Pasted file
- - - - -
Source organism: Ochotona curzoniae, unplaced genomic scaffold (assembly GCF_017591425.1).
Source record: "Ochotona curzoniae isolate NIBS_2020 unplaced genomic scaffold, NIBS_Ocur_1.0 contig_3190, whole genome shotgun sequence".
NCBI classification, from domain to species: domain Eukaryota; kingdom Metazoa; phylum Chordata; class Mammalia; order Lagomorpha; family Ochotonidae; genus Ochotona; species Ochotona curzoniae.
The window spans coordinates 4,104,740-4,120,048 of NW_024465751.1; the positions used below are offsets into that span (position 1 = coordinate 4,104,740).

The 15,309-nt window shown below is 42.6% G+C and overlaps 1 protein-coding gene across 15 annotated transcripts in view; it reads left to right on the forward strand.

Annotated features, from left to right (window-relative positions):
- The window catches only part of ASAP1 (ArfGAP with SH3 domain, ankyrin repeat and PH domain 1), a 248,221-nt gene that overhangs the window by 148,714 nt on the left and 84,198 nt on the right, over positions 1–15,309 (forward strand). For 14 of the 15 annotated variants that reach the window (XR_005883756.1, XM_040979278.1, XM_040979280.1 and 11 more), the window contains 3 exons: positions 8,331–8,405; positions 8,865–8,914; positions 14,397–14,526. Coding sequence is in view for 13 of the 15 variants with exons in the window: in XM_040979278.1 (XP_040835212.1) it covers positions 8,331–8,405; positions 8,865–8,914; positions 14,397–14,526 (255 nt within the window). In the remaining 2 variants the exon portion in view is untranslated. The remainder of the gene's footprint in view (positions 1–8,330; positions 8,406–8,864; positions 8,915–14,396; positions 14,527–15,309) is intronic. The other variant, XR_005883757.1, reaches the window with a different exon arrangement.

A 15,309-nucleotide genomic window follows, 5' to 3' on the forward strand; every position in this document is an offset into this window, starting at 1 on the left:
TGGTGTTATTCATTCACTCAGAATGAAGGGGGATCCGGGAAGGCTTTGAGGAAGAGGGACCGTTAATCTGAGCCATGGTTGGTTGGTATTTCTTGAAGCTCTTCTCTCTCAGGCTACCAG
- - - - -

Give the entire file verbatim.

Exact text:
Source organism: Ochotona curzoniae, unplaced genomic scaffold (assembly GCF_017591425.1).
Source record: "Ochotona curzoniae isolate NIBS_2020 unplaced genomic scaffold, NIBS_Ocur_1.0 contig_3190, whole genome shotgun sequence".
NCBI classification, from domain to species: domain Eukaryota; kingdom Metazoa; phylum Chordata; class Mammalia; order Lagomorpha; family Ochotonidae; genus Ochotona; species Ochotona curzoniae.
The window spans coordinates 4,104,740-4,120,048 of NW_024465751.1; the positions used below are offsets into that span (position 1 = coordinate 4,104,740).

The 15,309-nt window shown below is 42.6% G+C and overlaps 1 protein-coding gene across 15 annotated transcripts in view; it reads left to right on the forward strand.

Annotated features, from left to right (window-relative positions):
- The window catches only part of ASAP1 (ArfGAP with SH3 domain, ankyrin repeat and PH domain 1), a 248,221-nt gene that overhangs the window by 148,714 nt on the left and 84,198 nt on the right, over positions 1–15,309 (forward strand). For 14 of the 15 annotated variants that reach the window (XR_005883756.1, XM_040979278.1, XM_040979280.1 and 11 more), the window contains 3 exons: positions 8,331–8,405; positions 8,865–8,914; positions 14,397–14,526. Coding sequence is in view for 13 of the 15 variants with exons in the window: in XM_040979278.1 (XP_040835212.1) it covers positions 8,331–8,405; positions 8,865–8,914; positions 14,397–14,526 (255 nt within the window). In the remaining 2 variants the exon portion in view is untranslated. The remainder of the gene's footprint in view (positions 1–8,330; positions 8,406–8,864; positions 8,915–14,396; positions 14,527–15,309) is intronic. The other variant, XR_005883757.1, reaches the window with a different exon arrangement.

A 15,309-nucleotide genomic window follows, 5' to 3' on the forward strand; every position in this document is an offset into this window, starting at 1 on the left:
TGGTGTTATTCATTCACTCAGAATGAAGGGGGATCCGGGAAGGCTTTGAGGAAGAGGGACCGTTAATCTGAGCCATGGTTGGTTGGTATTTCTTGAAGCTCTTCTCTCTCAGGCTACCAG